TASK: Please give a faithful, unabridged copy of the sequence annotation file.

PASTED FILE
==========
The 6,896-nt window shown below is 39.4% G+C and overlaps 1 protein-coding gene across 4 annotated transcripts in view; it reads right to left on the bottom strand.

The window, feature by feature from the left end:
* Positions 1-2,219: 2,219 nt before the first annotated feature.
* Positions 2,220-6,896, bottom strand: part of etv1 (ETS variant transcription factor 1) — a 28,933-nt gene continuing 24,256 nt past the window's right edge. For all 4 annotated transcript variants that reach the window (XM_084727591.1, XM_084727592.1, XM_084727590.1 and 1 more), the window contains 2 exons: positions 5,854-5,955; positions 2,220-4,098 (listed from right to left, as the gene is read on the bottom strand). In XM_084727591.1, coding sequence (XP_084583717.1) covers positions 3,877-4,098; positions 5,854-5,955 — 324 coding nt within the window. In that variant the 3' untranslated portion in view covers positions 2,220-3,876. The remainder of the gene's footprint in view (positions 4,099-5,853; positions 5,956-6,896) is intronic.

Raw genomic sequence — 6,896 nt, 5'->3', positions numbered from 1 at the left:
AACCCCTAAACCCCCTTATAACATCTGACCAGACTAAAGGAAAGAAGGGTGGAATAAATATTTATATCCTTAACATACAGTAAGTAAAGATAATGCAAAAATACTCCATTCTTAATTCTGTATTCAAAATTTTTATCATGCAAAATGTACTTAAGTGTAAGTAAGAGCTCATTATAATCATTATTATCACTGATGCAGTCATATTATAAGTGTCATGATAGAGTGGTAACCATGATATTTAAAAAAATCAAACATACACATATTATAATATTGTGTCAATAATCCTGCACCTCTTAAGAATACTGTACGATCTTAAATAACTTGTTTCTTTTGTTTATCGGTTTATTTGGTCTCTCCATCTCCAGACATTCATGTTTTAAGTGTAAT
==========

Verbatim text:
The 6,896-nt window shown below is 39.4% G+C and overlaps 1 protein-coding gene across 4 annotated transcripts in view; it reads right to left on the bottom strand.

The window, feature by feature from the left end:
* Positions 1-2,219: 2,219 nt before the first annotated feature.
* Positions 2,220-6,896, bottom strand: part of etv1 (ETS variant transcription factor 1) — a 28,933-nt gene continuing 24,256 nt past the window's right edge. For all 4 annotated transcript variants that reach the window (XM_084727591.1, XM_084727592.1, XM_084727590.1 and 1 more), the window contains 2 exons: positions 5,854-5,955; positions 2,220-4,098 (listed from right to left, as the gene is read on the bottom strand). In XM_084727591.1, coding sequence (XP_084583717.1) covers positions 3,877-4,098; positions 5,854-5,955 — 324 coding nt within the window. In that variant the 3' untranslated portion in view covers positions 2,220-3,876. The remainder of the gene's footprint in view (positions 4,099-5,853; positions 5,956-6,896) is intronic.

Raw genomic sequence — 6,896 nt, 5'->3', positions numbered from 1 at the left:
AACCCCTAAACCCCCTTATAACATCTGACCAGACTAAAGGAAAGAAGGGTGGAATAAATATTTATATCCTTAACATACAGTAAGTAAAGATAATGCAAAAATACTCCATTCTTAATTCTGTATTCAAAATTTTTATCATGCAAAATGTACTTAAGTGTAAGTAAGAGCTCATTATAATCATTATTATCACTGATGCAGTCATATTATAAGTGTCATGATAGAGTGGTAACCATGATATTTAAAAAAATCAAACATACACATATTATAATATTGTGTCAATAATCCTGCACCTCTTAAGAATACTGTACGATCTTAAATAACTTGTTTCTTTTGTTTATCGGTTTATTTGGTCTCTCCATCTCCAGACATTCATGTTTTAAGTGTAAT